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Caller Id Entity

The new horror/sci fi thriller “Caller ID: Entity” from Eric A. Zimmerman proves that the truth is out there…it’s just not that interesting.

Caller IdIt’s 2018, and the public is ripe for a good government conspiracy story. From all the stories about corruption throughout government, vaccine conspiracies, a rise in Flat Earthers, and the return of the mother of all government conspiracy shows, The X-Files, now is the time to strike with a thrilling and scary sci-fi/horror film based on a wild government conspiracy theory.

Writer/Director Eric A. Zimmerman (best known for some of the most iconic music videos of the 90s from bands like Nine Inch Nails and Soundgarden), brings his visual style and flair to CALLER ID: ENTITY. 

The movie follows three university students who apply for a program in a university’s Psychology department. A doctor, Adam Whitney (Douchan Gersi) has devised a system to use the wave pattern broadcasts of cell phones to control and manipulate people. The three students — Miles (James Duvall), Dale (Denny Kirkwood), and Noah (Nathan Bexton) — are each given different components of the experiment to work on, and each soon discovers the horrifying potential of their work with Whitney.

Unfortunately, the best thing about CALLER ID: ENTITY is the hook, which is that it’s based on real voice recordings of “victims.”

With a little Google research, I found that this meant that Zimmerman based the foundation of the movie on voicemails he started to receive from a mysterious woman about government mind control experiments. From these voicemails, Zimmerman began to research information on various conspiracies and began to assemble his story. Despite that, the movie falls apart due to its script.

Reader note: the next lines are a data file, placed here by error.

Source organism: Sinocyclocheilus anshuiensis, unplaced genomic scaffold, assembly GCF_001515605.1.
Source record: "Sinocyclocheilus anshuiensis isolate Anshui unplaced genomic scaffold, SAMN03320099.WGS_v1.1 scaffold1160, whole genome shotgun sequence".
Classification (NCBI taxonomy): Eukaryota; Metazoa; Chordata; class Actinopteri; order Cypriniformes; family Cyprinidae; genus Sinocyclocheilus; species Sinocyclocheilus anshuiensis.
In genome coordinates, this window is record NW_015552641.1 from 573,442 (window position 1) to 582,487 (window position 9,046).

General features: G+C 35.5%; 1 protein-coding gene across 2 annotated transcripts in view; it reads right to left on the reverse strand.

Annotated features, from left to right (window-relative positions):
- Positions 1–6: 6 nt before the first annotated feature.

The story lacks any sense of a cohesive nature.  CALLER ID: ENTITY jumps from Miles to Dale to Noah to Whitney, then randomly back to one of the three students and multiple victims of the experiments without any binding narrative.

Miles even disappears for a large swath of time for, apparently, no reason. The movie spends so little time with any of the characters that it’s difficult to find a reason to care for them at all.

CALLER ID: ENTITY had a chance to tap into a segment of sci-fi/horror that is sorely underserved in our current environment.

Unfortunately, Zimmerman is unable to give fans the kind of government mind-control conspiracy horror film we need.  But based on the chaotic nature of the world in 2018, maybe it’s the one we deserve.